Wednesday, July 2, 2014

Tips for Selling and Shopping on Etsy

Are you considering selling fabric or hand made items online?
Do you shop online for fabric and quilting supplies?
This (somewhat lengthy) post includes 8 subjects that benefit both seller's and buyer's!

How I might best approach this subject has been stewing in my head for some time. I've been hesitant because I actually try to avoid blogging about sales. My goal in blogging is not to advertise/increase sales, although blogging has led to a couple fabric sales for me that I know of, and I was thrilled both times. I keep links on my sidebar, and occasionally mention something new regarding the shop(s), however I make a point of limiting Etsy-related ramblings because, quite frankly, I do not want to annoy any followers! That said, if you shop Etsy, knowledge is power! I appreciate your time reading and any tips you can share here as well. I took a few notes this week, with two goals in mind: Keep this as short and informative as possible! 

A bit of background first: I began my first Etsy shop in October of 2012. After one year, I opened another shop in order to separate supplies from hand-made items. My shop seemed cluttered and it occurred to me that customer's shopping for supplies were not likely to be interested in items that I have made. Different  customer's led to different shops! Between the two shops, I am nearing 350 total sales. Not breaking any records here, but the sales have been worthwhile. Selling on Etsy is a hobby I enjoy, and here is what I have learned thus far:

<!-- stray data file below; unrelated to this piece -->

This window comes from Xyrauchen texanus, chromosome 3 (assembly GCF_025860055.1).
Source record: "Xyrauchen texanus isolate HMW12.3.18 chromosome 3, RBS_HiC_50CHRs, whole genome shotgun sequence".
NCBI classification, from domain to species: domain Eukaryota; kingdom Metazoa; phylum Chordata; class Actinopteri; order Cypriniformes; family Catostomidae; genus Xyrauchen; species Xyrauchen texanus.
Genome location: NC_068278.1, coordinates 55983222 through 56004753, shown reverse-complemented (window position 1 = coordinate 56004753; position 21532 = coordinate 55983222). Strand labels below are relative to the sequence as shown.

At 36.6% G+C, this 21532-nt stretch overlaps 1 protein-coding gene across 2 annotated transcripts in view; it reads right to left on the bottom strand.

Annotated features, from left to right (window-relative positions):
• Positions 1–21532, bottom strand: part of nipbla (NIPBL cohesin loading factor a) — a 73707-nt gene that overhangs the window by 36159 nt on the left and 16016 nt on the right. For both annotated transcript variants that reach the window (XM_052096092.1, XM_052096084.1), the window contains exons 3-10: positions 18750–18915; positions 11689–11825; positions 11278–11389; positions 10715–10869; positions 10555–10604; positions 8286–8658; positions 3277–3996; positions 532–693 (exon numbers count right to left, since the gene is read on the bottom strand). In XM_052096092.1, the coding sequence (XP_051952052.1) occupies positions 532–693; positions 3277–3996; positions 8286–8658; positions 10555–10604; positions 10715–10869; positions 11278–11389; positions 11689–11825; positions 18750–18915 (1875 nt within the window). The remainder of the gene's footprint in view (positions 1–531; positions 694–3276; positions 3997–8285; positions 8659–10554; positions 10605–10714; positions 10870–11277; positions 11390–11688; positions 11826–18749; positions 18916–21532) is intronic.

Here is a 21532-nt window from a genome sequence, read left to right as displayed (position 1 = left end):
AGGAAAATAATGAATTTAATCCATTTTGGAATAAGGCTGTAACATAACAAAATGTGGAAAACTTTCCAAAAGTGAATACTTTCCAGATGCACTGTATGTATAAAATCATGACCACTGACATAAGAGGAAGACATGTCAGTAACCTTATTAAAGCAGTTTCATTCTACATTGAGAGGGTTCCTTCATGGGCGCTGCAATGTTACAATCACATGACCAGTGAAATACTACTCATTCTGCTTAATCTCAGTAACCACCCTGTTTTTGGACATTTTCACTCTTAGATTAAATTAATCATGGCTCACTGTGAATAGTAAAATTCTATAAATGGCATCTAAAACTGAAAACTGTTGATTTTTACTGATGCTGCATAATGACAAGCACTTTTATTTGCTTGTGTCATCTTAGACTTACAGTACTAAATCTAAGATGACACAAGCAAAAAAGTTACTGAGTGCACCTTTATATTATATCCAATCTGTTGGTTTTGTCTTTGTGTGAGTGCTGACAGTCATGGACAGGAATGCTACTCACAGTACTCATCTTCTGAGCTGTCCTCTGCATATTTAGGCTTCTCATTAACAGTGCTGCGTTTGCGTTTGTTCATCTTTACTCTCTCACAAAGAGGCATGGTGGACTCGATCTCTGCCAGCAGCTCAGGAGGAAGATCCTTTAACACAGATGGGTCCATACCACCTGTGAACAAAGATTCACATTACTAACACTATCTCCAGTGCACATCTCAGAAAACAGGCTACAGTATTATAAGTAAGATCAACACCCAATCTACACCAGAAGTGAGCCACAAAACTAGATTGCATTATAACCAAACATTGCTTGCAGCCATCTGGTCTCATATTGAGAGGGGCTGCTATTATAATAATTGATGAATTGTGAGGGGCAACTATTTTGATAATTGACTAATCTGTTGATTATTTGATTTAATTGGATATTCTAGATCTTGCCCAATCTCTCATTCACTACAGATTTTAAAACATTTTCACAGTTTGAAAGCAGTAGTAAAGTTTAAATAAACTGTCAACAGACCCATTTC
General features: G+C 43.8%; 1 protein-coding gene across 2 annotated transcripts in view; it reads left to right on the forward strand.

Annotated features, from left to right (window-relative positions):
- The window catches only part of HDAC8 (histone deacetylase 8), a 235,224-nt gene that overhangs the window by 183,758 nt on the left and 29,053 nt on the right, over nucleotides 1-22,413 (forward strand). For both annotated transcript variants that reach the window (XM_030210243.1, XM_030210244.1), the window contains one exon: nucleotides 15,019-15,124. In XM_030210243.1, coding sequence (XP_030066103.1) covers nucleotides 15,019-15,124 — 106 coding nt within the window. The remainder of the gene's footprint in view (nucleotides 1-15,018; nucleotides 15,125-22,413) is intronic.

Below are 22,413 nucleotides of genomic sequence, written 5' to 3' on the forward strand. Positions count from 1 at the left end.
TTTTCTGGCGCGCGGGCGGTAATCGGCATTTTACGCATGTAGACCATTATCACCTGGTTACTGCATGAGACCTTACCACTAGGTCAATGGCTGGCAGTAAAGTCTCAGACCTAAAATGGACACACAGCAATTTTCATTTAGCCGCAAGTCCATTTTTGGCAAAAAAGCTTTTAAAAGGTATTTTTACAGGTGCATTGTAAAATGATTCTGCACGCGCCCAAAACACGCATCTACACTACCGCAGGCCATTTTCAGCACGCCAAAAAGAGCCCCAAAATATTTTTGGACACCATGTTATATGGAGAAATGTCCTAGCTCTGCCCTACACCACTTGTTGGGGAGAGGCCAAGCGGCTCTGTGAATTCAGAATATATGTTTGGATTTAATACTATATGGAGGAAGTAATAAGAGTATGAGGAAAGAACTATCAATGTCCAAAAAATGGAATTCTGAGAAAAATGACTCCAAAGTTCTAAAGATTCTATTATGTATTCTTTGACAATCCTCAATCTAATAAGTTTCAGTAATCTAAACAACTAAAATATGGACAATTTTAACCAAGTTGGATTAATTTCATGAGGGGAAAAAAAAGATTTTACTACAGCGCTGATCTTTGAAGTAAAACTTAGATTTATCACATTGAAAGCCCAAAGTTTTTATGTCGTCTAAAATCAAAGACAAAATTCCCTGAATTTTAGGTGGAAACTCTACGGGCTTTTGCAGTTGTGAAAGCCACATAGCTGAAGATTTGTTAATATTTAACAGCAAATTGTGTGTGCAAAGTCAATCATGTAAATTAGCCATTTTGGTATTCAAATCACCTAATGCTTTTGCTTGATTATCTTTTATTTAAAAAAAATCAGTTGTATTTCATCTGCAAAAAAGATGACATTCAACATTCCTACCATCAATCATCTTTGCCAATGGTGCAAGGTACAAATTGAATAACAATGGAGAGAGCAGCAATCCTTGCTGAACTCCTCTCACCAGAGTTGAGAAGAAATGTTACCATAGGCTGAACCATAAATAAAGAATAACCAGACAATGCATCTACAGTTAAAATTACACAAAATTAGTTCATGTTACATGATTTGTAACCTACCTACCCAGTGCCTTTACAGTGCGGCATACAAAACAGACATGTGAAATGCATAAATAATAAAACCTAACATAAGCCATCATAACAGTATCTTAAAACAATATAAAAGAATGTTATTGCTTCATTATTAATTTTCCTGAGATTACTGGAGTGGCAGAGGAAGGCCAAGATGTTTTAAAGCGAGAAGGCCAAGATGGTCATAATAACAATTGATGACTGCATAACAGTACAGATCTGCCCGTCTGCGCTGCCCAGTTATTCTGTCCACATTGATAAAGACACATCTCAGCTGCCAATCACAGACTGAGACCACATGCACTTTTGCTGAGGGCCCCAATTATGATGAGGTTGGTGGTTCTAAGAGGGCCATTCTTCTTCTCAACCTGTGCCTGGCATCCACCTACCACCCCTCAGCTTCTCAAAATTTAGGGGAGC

1. Seller fees: Etsy charges .20 cents to list each item for four months. If multiple quantities are available, the seller is charged .20 for each quantity purchased. When there is a sale, an additional 3.5% fee is charged by Etsy. Unlike ebay, Etsy does not include shipping fees collected when calculating their final value fees. Paypal has an additional fee. Not all Etsy shops accept credit cards because an additional fee is charged that varies by country - a minimum of 3% fee is charged and some countries have a flat-fee in addition to that. This is one reason that many Etsy shops prefer to make custom listings when selling internationally. Countries such as Denmark, Sweden, and Norway charge $2.50 + 4% when a purchase is made via credit card.